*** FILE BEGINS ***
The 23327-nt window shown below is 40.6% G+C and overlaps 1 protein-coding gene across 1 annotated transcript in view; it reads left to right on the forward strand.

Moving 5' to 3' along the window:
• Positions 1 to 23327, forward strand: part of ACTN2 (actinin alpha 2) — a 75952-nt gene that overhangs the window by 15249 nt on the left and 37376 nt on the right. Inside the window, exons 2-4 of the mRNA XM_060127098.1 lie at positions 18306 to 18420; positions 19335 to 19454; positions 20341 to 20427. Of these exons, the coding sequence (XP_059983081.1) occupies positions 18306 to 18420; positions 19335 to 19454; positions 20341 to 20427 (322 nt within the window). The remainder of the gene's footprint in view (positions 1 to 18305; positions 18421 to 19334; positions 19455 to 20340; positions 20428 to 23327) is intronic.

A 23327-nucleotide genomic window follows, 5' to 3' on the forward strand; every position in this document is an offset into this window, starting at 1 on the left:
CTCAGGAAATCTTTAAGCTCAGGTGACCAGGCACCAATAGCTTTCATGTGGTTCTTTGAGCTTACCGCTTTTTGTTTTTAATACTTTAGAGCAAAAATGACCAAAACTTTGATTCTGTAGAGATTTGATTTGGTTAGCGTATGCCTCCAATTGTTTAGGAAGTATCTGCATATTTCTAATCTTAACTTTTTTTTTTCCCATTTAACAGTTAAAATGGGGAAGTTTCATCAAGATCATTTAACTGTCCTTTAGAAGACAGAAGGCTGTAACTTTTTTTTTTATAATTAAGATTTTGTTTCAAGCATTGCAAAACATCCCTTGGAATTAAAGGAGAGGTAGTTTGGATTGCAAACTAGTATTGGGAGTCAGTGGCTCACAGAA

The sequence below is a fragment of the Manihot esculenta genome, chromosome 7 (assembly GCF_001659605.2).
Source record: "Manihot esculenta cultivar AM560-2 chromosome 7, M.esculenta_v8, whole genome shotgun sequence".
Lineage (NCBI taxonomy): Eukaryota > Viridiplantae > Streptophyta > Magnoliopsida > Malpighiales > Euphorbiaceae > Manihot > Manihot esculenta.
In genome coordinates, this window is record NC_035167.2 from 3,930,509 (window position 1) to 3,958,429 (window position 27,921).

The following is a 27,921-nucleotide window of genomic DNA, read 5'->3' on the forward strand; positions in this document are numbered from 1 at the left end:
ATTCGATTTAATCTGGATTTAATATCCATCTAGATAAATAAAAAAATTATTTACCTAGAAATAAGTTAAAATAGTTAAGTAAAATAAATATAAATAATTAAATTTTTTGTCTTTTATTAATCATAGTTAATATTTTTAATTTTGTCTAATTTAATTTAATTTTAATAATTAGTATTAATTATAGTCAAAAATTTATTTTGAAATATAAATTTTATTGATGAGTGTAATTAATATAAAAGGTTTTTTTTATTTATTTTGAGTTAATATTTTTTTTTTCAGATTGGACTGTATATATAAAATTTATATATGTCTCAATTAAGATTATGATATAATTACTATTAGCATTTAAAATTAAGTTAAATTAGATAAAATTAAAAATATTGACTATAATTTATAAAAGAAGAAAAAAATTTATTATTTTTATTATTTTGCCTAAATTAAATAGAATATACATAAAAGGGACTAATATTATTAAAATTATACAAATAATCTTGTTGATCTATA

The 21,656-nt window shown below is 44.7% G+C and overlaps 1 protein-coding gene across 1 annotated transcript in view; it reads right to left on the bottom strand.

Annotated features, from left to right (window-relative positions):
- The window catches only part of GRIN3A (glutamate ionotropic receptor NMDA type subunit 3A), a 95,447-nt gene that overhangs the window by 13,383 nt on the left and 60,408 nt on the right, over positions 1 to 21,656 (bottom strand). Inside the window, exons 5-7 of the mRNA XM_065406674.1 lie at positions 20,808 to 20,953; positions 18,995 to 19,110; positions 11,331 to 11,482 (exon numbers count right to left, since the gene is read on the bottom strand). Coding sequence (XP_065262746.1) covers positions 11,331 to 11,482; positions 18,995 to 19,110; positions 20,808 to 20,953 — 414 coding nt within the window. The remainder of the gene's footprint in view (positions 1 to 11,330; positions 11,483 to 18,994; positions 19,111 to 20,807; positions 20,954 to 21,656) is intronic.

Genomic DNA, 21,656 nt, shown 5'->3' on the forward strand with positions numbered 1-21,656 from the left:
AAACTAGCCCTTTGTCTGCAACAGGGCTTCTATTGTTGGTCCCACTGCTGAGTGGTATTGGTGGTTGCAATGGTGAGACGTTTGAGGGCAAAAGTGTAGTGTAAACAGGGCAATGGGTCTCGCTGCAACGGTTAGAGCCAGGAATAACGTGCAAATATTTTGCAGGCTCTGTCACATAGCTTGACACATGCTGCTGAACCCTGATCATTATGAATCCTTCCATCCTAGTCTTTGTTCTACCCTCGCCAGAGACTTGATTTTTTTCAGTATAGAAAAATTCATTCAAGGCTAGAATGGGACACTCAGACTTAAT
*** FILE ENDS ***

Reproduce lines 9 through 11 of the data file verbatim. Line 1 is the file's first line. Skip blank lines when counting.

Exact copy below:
In genome coordinates, this window is record NC_035167.2 from 3,930,509 (window position 1) to 3,958,429 (window position 27,921).

The following is a 27,921-nucleotide window of genomic DNA, read 5'->3' on the forward strand; positions in this document are numbered from 1 at the left end:
ATTCGATTTAATCTGGATTTAATATCCATCTAGATAAATAAAAAAATTATTTACCTAGAAATAAGTTAAAATAGTTAAGTAAAATAAATATAAATAATTAAATTTTTTGTCTTTTATTAATCATAGTTAATATTTTTAATTTTGTCTAATTTAATTTAATTTTAATAATTAGTATTAATTATAGTCAAAAATTTATTTTGAAATATAAATTTTATTGATGAGTGTAATTAATATAAAAGGTTTTTTTTATTTATTTTGAGTTAATATTTTTTTTTTCAGATTGGACTGTATATATAAAATTTATATATGTCTCAATTAAGATTATGATATAATTACTATTAGCATTTAAAATTAAGTTAAATTAGATAAAATTAAAAATATTGACTATAATTTATAAAAGAAGAAAAAAATTTATTATTTTTATTATTTTGCCTAAATTAAATAGAATATACATAAAAGGGACTAATATTATTAAAATTATACAAATAATCTTGTTGATCTATA